At the duty-free zone on the Syria-Lebanon border, the Dunkin’ Donuts is deserted. No donuts, no muffins, no coffee — not even a single employee.
I ask the Syrian cashier operating the shawarma/Turkish coffee shop nearby what happened.
“The food was all imported from Lebanon,” he told me. “We don’t even know what happened to the workers. We haven’t seen or heard from then since the war began.”
He shrugged his shoulders as if to say, “That’s life, madam, now stop wasting my time and order something.”
The fact that roads linking Lebanon and Syria are either closed or too dangerous to navigate isn’t just affecting this small Dunkin’ Donuts stand. It’s delaying crucial aid shipments into Lebanon from Syria.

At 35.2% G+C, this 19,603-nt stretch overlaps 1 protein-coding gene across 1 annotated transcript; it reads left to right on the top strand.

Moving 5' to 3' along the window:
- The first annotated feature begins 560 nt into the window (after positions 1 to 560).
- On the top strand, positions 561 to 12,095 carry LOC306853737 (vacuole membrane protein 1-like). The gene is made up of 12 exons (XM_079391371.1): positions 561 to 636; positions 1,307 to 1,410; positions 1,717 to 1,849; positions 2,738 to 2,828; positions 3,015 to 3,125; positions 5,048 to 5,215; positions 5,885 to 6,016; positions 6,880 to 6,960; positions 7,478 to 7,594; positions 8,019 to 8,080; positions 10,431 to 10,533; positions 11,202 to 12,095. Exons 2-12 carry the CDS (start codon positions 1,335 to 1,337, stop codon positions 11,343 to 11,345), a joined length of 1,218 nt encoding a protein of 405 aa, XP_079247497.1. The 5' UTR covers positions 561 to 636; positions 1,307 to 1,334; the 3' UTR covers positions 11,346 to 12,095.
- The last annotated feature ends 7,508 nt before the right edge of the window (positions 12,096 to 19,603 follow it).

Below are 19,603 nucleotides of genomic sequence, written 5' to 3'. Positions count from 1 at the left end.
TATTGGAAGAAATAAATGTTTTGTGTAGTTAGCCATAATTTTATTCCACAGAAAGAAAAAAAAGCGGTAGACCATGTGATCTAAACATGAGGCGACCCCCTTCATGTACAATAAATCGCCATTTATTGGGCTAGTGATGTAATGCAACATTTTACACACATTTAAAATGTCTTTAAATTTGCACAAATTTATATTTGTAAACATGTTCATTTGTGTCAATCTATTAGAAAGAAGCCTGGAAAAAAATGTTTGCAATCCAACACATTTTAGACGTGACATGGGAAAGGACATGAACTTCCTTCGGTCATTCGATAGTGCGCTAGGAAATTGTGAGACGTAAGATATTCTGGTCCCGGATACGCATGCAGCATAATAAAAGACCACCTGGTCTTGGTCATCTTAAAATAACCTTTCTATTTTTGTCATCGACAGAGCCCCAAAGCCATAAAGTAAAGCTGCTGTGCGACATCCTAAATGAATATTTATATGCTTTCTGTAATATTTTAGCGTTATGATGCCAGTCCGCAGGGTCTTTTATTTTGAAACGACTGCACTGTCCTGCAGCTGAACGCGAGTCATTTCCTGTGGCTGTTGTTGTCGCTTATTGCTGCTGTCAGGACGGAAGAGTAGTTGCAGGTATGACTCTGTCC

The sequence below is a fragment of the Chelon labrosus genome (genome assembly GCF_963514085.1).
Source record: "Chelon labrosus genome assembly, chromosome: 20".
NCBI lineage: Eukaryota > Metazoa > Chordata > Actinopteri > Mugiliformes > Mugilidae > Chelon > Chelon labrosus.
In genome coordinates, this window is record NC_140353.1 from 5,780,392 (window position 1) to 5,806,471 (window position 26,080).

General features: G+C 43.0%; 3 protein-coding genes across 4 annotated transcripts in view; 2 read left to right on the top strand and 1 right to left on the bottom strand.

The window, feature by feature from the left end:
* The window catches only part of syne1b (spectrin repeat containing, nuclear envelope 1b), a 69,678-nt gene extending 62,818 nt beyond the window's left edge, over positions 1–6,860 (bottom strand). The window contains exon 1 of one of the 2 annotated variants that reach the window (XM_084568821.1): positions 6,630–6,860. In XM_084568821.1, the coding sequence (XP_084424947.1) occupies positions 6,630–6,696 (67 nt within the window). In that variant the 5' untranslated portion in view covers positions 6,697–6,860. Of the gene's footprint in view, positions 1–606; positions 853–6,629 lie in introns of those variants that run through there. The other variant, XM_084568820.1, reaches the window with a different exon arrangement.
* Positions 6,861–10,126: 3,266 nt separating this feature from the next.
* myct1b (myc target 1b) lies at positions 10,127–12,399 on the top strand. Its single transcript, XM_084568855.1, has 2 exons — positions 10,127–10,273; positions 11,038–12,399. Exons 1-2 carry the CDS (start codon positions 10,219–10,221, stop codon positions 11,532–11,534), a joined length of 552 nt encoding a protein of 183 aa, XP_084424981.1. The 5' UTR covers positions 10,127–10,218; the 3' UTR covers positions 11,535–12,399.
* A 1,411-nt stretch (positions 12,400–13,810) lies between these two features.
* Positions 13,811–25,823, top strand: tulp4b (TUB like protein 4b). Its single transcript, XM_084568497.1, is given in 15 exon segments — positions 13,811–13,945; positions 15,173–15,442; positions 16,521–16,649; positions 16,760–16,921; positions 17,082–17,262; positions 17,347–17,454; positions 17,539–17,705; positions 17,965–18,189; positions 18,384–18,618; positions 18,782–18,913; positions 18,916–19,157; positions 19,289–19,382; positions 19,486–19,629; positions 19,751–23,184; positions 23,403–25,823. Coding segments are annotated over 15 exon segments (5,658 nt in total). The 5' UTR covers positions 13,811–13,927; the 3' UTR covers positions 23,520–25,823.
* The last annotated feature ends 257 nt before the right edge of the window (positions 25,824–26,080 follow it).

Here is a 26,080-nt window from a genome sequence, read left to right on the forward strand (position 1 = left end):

The Red Crescent tells us more than 20 trucks filled with food are stuck at the border, waiting to drive in. Several truckloads of medicine made it through a few days ago, but food aid is still stuck at the border, with drivers twiddling their thumbs waiting for the go-ahead.
NGOs also tell us that medicine for long-term diseases normally imported into Syria from Lebanon could soon be in short supply. Will this short-term problem turn into a longer-term crisis? How long the fighting across the Syrian border drags on will determine that.